A 78-year-old U.S. citizen was sentenced to life in a Chinese prison on spying charges, according to a post on the city of Suzhou’s website.
John Shing-Wan Leung, who also holds a permanent residence in Hong Kong, was detained by China’s counterintelligence agency more than two years ago.
His detention came after China had closed its borders and imposed tight domestic travel restrictions and social controls to fight the spread of COVID-19.
Monday’s post in Jiangsu Province said Leung, suspected of espionage, was detained April 15, 2021.
Such investigations and trials are held behind closed doors and little information is generally released other than vague accusations of infiltration, gathering secrets, and threatening state security.
“After a trial in accordance with the law, the Suzhou Intermediate People’s Court issued a public verdict in the first instance on May 15, 2023,” the post said. “Liang Chengyun was found guilty of espionage, sentenced to life imprisonment, deprived of political rights for life, and confiscated personal property of RMB 500,000 [nearly $72,000].”
The U.S. Embassy in Beijing said it’s aware of the case, but could not comment further due to privacy concerns. “The Department of State has no greater priority than the safety and security of U.S. citizens overseas,” the embassy said in the emailed statement.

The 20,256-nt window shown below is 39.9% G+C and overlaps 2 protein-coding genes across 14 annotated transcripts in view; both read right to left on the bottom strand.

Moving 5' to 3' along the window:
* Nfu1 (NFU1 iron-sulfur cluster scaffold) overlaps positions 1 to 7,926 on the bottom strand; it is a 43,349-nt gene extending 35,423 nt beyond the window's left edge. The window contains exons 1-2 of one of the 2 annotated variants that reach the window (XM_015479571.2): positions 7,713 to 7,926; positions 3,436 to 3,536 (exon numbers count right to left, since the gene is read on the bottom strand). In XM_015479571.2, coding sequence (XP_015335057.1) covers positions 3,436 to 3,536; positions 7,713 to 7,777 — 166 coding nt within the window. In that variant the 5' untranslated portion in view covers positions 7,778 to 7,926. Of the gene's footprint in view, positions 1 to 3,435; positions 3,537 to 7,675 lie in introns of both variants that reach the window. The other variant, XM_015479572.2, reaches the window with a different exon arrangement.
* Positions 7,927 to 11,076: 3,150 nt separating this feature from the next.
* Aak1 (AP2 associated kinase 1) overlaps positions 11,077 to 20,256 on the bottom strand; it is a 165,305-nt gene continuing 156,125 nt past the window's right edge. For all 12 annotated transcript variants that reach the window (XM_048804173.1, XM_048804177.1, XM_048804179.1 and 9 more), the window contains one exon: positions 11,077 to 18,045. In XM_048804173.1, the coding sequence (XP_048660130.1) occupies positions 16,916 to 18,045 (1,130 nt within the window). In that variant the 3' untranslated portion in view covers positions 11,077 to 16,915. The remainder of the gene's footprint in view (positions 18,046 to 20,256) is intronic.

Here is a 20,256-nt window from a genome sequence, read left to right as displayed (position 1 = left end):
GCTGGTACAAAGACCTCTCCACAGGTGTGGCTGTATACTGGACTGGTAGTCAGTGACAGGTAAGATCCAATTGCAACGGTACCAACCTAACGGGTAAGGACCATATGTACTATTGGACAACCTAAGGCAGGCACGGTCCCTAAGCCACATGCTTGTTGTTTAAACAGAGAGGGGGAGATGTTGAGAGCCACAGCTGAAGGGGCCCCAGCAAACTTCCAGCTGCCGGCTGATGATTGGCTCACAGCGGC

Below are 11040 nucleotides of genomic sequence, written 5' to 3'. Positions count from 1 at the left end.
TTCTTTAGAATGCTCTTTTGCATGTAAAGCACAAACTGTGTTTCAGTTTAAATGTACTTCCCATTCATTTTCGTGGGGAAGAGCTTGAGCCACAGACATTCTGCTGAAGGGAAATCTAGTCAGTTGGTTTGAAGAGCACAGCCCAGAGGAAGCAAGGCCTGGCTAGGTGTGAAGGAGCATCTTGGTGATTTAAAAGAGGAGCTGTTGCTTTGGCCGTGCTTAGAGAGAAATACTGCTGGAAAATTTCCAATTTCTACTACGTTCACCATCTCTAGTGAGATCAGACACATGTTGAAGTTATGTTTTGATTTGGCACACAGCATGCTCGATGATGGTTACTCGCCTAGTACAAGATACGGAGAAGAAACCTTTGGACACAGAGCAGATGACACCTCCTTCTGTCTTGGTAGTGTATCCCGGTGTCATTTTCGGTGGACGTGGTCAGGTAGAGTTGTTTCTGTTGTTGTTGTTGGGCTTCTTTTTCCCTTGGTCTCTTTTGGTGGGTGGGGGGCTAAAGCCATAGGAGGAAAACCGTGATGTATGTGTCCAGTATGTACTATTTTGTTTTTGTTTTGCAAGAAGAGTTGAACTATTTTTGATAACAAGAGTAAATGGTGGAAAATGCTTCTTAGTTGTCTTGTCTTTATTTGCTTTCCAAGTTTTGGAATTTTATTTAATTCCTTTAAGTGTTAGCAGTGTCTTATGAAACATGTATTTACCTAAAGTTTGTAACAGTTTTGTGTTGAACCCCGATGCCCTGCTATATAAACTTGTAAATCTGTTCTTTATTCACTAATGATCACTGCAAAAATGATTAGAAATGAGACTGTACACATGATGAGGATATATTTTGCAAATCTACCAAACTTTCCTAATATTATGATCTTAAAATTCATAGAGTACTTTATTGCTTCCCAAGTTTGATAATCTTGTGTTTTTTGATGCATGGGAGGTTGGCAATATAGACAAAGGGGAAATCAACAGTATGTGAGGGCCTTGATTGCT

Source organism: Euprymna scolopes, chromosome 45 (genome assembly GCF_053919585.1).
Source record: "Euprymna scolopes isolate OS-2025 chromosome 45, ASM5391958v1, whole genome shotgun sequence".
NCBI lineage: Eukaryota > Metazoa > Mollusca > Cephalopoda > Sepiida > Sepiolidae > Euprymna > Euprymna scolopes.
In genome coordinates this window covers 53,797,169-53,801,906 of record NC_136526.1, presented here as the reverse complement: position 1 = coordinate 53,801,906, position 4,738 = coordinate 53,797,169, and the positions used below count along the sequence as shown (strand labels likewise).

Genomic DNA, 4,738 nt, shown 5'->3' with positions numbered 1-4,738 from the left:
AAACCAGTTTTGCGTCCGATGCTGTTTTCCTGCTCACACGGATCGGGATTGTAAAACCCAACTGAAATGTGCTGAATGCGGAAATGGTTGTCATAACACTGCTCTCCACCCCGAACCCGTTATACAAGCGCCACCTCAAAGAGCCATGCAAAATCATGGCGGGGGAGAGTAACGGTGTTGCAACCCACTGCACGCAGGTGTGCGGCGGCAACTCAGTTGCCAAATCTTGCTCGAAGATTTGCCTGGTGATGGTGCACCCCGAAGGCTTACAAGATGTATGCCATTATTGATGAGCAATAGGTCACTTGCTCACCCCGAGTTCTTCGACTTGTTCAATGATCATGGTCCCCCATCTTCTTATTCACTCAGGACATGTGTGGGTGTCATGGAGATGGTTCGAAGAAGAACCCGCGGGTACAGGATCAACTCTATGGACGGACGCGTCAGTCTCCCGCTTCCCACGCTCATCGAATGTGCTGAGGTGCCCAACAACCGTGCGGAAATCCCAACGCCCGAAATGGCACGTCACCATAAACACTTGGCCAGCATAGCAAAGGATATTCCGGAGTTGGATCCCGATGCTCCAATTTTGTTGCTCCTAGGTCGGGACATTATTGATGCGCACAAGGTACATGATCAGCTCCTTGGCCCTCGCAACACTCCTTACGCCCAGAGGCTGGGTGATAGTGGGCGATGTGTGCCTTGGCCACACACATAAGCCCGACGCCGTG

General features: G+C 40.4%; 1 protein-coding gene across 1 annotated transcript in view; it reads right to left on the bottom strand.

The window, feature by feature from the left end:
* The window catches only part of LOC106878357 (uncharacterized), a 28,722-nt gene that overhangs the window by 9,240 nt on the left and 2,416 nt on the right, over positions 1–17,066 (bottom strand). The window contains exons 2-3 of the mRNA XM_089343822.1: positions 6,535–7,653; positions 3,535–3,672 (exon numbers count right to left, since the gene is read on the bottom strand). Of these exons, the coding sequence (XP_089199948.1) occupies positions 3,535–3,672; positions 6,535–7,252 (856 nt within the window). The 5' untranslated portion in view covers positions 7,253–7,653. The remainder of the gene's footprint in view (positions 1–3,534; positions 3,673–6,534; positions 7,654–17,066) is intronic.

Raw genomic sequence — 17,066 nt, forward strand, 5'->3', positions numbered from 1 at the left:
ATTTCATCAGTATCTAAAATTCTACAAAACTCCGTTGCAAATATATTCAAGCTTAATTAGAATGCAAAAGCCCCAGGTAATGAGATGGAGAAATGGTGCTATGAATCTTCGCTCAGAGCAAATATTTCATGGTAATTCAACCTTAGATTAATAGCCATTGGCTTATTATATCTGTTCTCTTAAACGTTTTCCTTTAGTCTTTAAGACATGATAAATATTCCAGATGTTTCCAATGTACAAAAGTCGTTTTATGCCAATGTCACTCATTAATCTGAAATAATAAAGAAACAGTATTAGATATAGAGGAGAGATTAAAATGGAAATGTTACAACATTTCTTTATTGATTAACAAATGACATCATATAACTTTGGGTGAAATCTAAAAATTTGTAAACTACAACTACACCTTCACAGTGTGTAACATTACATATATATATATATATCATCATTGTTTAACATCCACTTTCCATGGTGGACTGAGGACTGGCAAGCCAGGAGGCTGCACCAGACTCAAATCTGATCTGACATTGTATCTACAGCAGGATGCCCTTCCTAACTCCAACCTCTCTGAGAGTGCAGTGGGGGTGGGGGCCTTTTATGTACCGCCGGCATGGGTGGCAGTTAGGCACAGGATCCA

Relations between the U.S. and China are at their lowest in decades amid disputes over trade, technology, human rights, and Beijing’s’s increasingly aggressive approach toward its territorial claims involving self-governing Taiwan and the South China Sea.
Leung’s sentencing comes as President Joe Biden is traveling to Hiroshima, Japan, for the Group of Seven major industrial nations summit, followed by a visit to Papua New Guinea, a Pacific island nation in a region where China has sought to increase its economic, military, and diplomatic influence.
After Beijing’s gains in the area, the U.S. and its Asia-Pacific partners stepped up their regional presence, offering investments and financial support rivaling those furnished by China.
Chinese-Australians Cheng Lei, who formerly worked for China’s state broadcaster, and writer Yang Jun have been held since 2020 and 2019, respectively, without word on their sentencing.
Government suspicion is particularly focused on Chinese-born foreign citizens and people from Taiwan and Hong Kong, especially if they have political contacts or work in academia or publishing.
The Associated Press contributed to this story.
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